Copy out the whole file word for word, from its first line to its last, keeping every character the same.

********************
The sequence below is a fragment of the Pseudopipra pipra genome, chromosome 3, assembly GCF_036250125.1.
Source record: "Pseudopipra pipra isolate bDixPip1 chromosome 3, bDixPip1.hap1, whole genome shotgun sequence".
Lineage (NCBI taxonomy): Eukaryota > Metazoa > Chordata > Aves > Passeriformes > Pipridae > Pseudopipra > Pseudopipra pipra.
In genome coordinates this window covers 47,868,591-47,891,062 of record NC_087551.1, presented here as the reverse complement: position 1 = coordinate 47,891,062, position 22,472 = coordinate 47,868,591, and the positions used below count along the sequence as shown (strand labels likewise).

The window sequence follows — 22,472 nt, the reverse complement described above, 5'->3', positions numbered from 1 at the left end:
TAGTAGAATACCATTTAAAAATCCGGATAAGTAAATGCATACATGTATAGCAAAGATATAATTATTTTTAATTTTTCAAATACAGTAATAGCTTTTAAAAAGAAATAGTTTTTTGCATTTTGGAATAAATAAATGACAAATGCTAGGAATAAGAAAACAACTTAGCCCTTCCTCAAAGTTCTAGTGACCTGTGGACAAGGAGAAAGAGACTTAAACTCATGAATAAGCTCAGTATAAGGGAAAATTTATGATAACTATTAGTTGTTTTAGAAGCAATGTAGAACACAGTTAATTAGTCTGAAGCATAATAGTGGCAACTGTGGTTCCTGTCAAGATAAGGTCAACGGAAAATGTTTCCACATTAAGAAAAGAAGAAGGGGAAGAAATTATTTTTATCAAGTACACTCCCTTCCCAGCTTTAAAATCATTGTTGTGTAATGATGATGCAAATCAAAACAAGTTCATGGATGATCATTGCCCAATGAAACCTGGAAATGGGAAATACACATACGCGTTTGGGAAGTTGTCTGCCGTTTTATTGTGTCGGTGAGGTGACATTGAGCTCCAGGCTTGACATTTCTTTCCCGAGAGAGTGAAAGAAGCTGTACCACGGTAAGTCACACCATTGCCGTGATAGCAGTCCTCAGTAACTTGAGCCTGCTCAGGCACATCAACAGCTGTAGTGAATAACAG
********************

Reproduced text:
The sequence below is a fragment of the Pseudopipra pipra genome, chromosome 3, assembly GCF_036250125.1.
Source record: "Pseudopipra pipra isolate bDixPip1 chromosome 3, bDixPip1.hap1, whole genome shotgun sequence".
Lineage (NCBI taxonomy): Eukaryota > Metazoa > Chordata > Aves > Passeriformes > Pipridae > Pseudopipra > Pseudopipra pipra.
In genome coordinates this window covers 47,868,591-47,891,062 of record NC_087551.1, presented here as the reverse complement: position 1 = coordinate 47,891,062, position 22,472 = coordinate 47,868,591, and the positions used below count along the sequence as shown (strand labels likewise).

The window sequence follows — 22,472 nt, the reverse complement described above, 5'->3', positions numbered from 1 at the left end:
TAGTAGAATACCATTTAAAAATCCGGATAAGTAAATGCATACATGTATAGCAAAGATATAATTATTTTTAATTTTTCAAATACAGTAATAGCTTTTAAAAAGAAATAGTTTTTTGCATTTTGGAATAAATAAATGACAAATGCTAGGAATAAGAAAACAACTTAGCCCTTCCTCAAAGTTCTAGTGACCTGTGGACAAGGAGAAAGAGACTTAAACTCATGAATAAGCTCAGTATAAGGGAAAATTTATGATAACTATTAGTTGTTTTAGAAGCAATGTAGAACACAGTTAATTAGTCTGAAGCATAATAGTGGCAACTGTGGTTCCTGTCAAGATAAGGTCAACGGAAAATGTTTCCACATTAAGAAAAGAAGAAGGGGAAGAAATTATTTTTATCAAGTACACTCCCTTCCCAGCTTTAAAATCATTGTTGTGTAATGATGATGCAAATCAAAACAAGTTCATGGATGATCATTGCCCAATGAAACCTGGAAATGGGAAATACACATACGCGTTTGGGAAGTTGTCTGCCGTTTTATTGTGTCGGTGAGGTGACATTGAGCTCCAGGCTTGACATTTCTTTCCCGAGAGAGTGAAAGAAGCTGTACCACGGTAAGTCACACCATTGCCGTGATAGCAGTCCTCAGTAACTTGAGCCTGCTCAGGCACATCAACAGCTGTAGTGAATAACAG